This is a great example of a top external hive-bee feeder. You could use it potentially as an internal bee feeder too. The Ultimate Hive Feeder takes a more unique design to feeding bees, implementing a trough system rather than an inversion system (i.e upside-down bucket, jar, etc.)
As the syrup gets lower in the trough from the multitude of bees feeding upon it, a spring-loaded valve goes off to pump more syrup into the trough for the bees to feed. This trough system is used often for bigger farm animals, and honestly, it works just as well for the bees.
The unique design and ease of use once you master this feeder makes it one of our favorites.
This is one of our favorite feeders out there as well. The Little Giant Farm Framefdr is a bit tricky to put together at first, but once you’ve assembled it you can easily place it into your hive. Since this is a division frame, you won’t attract many outside predators but you may have an issue with beetles trying to sneak in.
Keep an eye on it when you first install it to make sure no beetles are stealing food from your bees.
Otherwise, it is easy to set up and the chutes should have minimal potential for your bees to hurt themselves when using it to feed.
How to Feed the Bees
Once you have selected your bee feeder, it is time to actually get the feed. There are two ways to get the feed, you can either make it yourself or buy the feed pre-made. Some of the pre-made feeds have added extra nutrients that help strengthen your bees.
If you’re looking for the most minimal setup, then we recommend just making the feed yourself as it is pretty easy. The most common ratio is doing 1:1 sugar to water to create a syrupy solution to fill up the feeder with.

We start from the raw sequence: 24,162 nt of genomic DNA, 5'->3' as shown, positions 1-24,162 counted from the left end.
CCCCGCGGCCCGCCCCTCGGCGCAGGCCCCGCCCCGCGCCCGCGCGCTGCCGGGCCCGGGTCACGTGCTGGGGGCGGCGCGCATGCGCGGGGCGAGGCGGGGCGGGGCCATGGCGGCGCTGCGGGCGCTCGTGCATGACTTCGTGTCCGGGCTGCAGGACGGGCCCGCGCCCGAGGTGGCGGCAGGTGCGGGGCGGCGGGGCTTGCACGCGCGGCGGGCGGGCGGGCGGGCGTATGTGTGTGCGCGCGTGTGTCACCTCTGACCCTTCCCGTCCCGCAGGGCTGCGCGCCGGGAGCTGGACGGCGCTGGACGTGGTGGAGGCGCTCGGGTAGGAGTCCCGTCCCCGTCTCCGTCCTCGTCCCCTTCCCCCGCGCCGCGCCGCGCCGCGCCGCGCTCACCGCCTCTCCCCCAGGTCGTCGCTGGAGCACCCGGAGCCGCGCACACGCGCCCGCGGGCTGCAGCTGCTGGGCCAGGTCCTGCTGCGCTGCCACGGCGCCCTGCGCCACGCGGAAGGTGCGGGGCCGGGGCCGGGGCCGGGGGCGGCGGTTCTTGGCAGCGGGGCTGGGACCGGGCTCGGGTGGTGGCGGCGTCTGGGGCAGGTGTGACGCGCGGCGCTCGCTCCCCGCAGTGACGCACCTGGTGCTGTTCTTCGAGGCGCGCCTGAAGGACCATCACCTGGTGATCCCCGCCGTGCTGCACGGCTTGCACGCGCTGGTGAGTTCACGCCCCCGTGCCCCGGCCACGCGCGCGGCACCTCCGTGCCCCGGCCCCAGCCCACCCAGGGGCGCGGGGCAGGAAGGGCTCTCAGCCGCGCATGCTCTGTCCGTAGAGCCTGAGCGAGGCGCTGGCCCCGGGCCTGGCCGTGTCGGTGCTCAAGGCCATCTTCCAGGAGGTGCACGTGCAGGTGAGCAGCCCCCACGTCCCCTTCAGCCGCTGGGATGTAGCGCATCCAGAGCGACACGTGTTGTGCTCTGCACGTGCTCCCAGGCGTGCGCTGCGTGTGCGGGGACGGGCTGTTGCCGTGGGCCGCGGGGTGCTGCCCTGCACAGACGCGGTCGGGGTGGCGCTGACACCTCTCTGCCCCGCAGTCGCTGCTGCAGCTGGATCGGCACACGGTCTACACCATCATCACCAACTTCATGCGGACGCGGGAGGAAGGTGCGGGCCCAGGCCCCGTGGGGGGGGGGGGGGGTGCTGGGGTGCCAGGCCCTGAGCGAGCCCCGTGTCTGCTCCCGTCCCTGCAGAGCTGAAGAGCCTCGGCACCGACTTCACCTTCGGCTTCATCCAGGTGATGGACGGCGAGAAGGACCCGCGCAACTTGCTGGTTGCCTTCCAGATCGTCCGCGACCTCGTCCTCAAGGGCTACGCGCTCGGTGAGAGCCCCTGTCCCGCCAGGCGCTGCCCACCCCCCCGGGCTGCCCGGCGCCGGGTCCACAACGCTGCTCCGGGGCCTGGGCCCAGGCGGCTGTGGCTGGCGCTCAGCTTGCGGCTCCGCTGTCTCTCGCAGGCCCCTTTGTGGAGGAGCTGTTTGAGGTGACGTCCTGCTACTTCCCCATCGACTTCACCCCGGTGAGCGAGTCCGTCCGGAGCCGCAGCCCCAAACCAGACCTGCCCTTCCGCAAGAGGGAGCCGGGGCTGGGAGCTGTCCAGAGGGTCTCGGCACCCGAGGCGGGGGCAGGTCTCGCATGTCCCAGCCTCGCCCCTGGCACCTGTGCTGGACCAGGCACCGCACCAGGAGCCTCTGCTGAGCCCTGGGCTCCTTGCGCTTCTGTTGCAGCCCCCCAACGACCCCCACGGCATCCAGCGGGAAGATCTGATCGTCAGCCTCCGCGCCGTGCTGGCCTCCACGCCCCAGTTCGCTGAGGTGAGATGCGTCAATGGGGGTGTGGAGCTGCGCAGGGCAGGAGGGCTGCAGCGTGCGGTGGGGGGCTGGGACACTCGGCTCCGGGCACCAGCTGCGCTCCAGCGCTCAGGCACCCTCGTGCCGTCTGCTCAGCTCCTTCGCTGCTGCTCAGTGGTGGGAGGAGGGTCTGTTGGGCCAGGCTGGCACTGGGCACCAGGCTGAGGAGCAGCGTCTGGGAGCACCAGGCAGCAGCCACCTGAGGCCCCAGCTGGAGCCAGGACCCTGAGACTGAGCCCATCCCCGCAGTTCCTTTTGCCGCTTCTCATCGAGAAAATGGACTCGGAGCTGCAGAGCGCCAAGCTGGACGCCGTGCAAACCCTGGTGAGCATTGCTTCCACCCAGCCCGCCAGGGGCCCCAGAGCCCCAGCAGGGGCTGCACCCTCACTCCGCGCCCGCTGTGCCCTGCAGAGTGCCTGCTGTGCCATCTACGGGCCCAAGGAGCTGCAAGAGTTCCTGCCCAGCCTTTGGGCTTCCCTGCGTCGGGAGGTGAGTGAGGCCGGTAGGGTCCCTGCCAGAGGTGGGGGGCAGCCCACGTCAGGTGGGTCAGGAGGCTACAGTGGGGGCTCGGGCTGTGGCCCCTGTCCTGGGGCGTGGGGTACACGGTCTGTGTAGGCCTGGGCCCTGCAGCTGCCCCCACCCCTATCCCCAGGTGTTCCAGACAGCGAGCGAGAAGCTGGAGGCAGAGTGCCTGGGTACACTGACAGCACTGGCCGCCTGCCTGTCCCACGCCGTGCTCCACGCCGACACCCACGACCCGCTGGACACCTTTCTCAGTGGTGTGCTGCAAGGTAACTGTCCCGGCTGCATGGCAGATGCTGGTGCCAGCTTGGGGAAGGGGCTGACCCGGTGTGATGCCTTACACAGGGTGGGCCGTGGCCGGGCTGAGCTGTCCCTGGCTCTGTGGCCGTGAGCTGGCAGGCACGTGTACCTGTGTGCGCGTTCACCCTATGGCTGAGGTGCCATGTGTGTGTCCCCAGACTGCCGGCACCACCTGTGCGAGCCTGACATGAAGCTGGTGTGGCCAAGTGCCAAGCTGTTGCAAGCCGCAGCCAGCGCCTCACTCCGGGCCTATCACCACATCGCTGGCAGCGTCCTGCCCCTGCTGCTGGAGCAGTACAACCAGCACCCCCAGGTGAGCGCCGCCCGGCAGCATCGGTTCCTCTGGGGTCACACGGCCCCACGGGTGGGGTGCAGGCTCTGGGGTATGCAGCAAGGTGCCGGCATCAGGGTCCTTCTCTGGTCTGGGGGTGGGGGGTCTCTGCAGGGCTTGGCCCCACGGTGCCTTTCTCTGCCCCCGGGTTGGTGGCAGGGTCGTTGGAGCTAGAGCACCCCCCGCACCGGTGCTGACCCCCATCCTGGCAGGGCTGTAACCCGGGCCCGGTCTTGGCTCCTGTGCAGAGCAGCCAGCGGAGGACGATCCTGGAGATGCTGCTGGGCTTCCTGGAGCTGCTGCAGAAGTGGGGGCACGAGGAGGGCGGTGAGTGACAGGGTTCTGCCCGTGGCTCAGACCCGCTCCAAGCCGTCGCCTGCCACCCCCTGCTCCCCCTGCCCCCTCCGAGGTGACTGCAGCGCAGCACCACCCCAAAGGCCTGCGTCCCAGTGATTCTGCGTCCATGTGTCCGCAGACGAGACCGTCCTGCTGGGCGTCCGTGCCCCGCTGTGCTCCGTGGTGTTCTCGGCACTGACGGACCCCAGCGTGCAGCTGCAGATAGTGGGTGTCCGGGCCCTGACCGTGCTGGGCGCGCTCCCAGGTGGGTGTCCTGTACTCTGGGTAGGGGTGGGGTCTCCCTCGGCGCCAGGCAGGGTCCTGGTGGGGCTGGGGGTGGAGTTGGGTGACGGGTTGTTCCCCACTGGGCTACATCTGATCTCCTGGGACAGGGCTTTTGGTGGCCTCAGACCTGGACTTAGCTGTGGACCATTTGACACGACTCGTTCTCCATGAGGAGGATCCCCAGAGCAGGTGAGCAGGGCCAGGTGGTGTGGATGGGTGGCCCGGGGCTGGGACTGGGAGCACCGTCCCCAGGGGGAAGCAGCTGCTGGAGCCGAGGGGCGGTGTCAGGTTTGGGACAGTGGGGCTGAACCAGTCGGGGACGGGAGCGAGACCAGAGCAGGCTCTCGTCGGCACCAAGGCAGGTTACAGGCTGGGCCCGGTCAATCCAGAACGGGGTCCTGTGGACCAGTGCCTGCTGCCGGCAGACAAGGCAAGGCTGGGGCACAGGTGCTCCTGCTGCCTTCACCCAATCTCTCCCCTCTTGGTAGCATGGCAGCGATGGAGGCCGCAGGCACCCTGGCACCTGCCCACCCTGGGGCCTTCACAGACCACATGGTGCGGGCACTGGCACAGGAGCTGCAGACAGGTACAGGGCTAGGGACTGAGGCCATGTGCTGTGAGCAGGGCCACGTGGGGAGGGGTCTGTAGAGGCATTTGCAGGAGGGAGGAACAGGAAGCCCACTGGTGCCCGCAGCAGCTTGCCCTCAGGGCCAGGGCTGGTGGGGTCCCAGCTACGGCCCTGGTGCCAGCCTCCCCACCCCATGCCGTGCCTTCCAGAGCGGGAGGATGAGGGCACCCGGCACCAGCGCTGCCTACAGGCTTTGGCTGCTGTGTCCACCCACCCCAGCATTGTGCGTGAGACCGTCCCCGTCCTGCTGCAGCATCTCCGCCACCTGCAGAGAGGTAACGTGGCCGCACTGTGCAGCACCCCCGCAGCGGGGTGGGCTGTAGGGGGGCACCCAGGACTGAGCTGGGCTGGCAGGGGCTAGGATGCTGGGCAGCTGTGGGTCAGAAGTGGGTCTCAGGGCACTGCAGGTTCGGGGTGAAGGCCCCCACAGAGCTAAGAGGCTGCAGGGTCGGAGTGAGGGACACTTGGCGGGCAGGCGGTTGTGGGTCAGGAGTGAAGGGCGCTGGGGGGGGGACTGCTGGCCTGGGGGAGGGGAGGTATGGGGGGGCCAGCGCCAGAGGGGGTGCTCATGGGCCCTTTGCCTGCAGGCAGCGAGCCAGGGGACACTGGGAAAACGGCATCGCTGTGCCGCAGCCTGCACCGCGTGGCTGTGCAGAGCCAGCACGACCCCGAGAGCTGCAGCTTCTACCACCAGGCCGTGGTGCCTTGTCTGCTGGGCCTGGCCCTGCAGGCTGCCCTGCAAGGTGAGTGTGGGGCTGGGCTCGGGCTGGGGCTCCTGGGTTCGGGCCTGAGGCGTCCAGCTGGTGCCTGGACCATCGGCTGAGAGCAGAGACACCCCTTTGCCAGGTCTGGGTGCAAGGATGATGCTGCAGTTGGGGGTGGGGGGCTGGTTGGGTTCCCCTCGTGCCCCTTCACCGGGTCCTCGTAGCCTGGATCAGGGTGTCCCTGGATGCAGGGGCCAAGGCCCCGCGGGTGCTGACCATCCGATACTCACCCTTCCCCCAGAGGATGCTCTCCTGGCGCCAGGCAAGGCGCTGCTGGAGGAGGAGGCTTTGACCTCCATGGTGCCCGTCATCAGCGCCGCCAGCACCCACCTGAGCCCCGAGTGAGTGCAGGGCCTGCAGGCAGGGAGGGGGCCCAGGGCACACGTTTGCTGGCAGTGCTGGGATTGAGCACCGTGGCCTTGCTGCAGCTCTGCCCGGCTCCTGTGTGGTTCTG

If you want to go about feeding your bees with a pre-made solution, then we recommend Bountiful Bee’s Brood Booster or Honey B Healthy Feeding Stimulant. Both are commonly used solutions by beekeepers, and they both can help augment your homemade feed to give your bees more nutrients and ultimately strengthen the hive.
Remember, you do not need to keep a bee feeder on your hive year-round. For the most part, your bees are going to forage plenty of honey to keep them alive. After all, wild bees have been doing it successfully for thousands of years without any help from a man-made feeder.
Still, a feeder is an important tool in any beekeeper’s toolkit.
The primary time you’ll want to use a feeder is when you first buy a nuc to create a new hive and during the winter months. A new hive still hasn’t found its legs yet to forage successfully, so it’ll need a helping hand from you.
For bees entering the winter months, if they had a bad summer or it is a particularly harsh winter, you’ll want to use a feeder. In the case of the winter months, you will want to use a kind of syrup mixture that doesn’t freeze during the cold weather. Because of freezing issues, we typically recommend getting a feeder that can be placed internally, whether a top feeder or a division feeder, so that way the natural heat from within the hive can keep the syrup from freezing.
Which Bee Feeder is Right for You?
As you can see, there is A LOT of options for you and your specific beekeeping needs. As an aspiring (or professional?) apiarist, you’re gonna have to decide what makes the most sense for you.
Entrance feeders are usually more than enough to get a colony going. Yet, they’re not the best when it comes to the winter months which may or may not be a problem for you. For the colder months, we would recommend a division feeder thanks to the hive’s internal heat.
The nice thing about buying high-quality bee feeders is that you can often reuse them for a long time. Unless, of course, you end up growing your bee farm to dozens of hives. In that case, you’ll want to stock up on a few different kinds of feeders to meet your needs – i.e having baggie feeders to distribute medicinal syrup to the bees.
Most feeders are fairly straight forward devices and won’t need too much time to install. When you do decide which feeder is the right one for you, make sure to check in on your hives frequently until you get comfortable with how they’re reacting with the feeder.
This is always a good practice regardless of how good a feeder supposedly is!
If you’re brand new to beekeeping or just want to stock up on other “great-to-haves” when it comes to growing your apiary, make sure you check out our other beekeeper gear reviews below: